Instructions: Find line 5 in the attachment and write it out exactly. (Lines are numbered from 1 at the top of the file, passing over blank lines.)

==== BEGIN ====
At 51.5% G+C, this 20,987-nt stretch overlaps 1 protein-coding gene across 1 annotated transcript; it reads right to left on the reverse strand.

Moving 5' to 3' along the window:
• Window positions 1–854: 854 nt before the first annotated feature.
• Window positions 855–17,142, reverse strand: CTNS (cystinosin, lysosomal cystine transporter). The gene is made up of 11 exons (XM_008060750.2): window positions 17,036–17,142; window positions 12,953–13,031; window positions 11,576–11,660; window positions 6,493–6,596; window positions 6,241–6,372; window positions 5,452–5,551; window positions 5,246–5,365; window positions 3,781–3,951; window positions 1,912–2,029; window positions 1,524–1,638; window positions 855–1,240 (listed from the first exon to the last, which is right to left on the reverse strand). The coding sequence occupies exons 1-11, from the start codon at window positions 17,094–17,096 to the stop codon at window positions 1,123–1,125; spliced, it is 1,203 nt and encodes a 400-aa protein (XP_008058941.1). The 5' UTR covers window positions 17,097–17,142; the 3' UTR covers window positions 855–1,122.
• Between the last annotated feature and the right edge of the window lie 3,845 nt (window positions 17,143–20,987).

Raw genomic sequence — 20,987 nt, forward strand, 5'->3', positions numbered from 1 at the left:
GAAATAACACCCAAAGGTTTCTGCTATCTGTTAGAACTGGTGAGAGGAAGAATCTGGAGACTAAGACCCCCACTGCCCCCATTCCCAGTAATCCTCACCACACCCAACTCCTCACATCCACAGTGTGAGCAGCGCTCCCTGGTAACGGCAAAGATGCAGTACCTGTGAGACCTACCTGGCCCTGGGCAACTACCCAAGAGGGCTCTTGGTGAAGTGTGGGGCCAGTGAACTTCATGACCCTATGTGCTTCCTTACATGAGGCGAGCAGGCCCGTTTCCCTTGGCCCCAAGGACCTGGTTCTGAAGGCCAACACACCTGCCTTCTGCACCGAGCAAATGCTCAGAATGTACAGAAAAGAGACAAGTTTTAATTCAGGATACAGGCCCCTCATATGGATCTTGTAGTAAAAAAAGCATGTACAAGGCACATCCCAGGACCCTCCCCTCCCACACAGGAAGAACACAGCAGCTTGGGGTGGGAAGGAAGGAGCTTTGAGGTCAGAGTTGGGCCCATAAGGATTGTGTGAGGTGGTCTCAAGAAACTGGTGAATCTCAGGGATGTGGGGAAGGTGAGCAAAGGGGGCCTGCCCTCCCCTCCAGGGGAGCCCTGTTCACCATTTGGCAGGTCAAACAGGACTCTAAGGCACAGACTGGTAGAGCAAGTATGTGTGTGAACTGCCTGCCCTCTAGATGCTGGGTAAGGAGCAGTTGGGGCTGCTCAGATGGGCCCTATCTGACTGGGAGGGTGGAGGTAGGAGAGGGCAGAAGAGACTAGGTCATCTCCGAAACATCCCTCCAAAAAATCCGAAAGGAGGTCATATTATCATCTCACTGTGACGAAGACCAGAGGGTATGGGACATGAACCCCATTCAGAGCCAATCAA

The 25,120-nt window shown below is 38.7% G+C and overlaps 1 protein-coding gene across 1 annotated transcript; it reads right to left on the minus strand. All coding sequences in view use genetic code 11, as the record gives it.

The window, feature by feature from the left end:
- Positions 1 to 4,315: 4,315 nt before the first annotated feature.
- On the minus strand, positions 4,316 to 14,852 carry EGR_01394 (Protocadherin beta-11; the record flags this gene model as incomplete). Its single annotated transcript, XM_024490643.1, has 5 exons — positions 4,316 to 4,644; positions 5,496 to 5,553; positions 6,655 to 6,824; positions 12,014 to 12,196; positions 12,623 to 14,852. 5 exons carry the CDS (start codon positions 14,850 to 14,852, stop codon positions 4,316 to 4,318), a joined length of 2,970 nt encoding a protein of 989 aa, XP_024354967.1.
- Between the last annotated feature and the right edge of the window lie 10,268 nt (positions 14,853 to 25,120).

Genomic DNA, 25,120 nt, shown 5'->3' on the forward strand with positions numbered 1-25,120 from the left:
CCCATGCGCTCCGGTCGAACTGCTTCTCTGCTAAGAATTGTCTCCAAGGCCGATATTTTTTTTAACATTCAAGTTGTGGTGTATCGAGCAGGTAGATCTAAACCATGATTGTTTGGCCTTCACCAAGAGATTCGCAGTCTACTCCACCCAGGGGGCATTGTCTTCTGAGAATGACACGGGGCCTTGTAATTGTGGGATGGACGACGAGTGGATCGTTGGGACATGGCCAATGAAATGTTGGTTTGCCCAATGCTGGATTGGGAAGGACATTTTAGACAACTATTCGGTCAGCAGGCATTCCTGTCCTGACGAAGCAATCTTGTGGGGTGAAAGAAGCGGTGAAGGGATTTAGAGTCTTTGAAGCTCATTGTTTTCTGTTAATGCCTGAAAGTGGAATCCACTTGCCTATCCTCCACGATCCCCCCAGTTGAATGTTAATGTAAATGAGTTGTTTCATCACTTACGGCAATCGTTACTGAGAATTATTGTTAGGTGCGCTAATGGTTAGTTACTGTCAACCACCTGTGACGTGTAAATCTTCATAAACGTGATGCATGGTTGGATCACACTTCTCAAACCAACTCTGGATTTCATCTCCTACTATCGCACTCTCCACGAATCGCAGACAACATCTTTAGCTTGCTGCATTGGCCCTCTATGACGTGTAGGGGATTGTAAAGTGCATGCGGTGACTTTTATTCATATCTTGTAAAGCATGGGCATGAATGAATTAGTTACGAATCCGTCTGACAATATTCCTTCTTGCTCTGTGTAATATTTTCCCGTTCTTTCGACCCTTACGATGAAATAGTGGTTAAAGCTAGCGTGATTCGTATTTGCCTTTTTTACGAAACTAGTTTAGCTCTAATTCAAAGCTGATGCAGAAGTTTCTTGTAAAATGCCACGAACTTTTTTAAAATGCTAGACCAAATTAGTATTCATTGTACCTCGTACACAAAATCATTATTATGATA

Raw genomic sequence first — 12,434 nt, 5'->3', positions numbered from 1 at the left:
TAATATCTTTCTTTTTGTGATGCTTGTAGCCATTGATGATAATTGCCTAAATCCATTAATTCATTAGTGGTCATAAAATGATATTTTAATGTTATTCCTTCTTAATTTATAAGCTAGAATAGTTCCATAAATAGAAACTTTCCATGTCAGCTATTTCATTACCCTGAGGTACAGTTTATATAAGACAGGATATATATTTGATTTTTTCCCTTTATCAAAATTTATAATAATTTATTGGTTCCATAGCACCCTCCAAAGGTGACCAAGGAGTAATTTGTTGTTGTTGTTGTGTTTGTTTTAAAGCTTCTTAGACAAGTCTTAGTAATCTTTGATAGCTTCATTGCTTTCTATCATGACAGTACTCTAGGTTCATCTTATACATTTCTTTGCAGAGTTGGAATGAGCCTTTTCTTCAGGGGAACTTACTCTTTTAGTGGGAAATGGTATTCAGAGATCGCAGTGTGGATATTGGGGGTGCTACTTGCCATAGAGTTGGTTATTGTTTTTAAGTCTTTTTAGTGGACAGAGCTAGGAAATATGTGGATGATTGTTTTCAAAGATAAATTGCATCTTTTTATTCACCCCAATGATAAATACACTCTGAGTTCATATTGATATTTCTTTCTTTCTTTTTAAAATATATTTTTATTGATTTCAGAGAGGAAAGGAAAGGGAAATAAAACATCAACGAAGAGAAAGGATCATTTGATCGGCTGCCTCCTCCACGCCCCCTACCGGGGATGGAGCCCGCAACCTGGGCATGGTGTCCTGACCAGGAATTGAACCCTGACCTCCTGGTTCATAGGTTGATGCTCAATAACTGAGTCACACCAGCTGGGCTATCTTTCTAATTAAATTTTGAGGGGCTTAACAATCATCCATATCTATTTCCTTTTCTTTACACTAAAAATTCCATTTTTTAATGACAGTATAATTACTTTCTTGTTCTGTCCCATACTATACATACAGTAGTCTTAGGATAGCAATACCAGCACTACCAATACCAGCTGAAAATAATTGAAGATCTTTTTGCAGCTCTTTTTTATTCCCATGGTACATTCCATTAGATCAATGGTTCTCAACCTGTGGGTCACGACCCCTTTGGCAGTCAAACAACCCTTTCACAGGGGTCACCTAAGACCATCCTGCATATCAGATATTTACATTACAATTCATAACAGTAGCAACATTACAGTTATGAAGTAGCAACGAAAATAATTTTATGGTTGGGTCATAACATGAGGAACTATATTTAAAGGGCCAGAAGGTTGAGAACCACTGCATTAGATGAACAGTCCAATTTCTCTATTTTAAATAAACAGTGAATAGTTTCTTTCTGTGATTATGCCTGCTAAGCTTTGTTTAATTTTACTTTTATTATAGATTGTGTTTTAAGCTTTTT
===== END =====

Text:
• Between the last annotated feature and the right edge of the window lie 3,845 nt (window positions 17,143–20,987).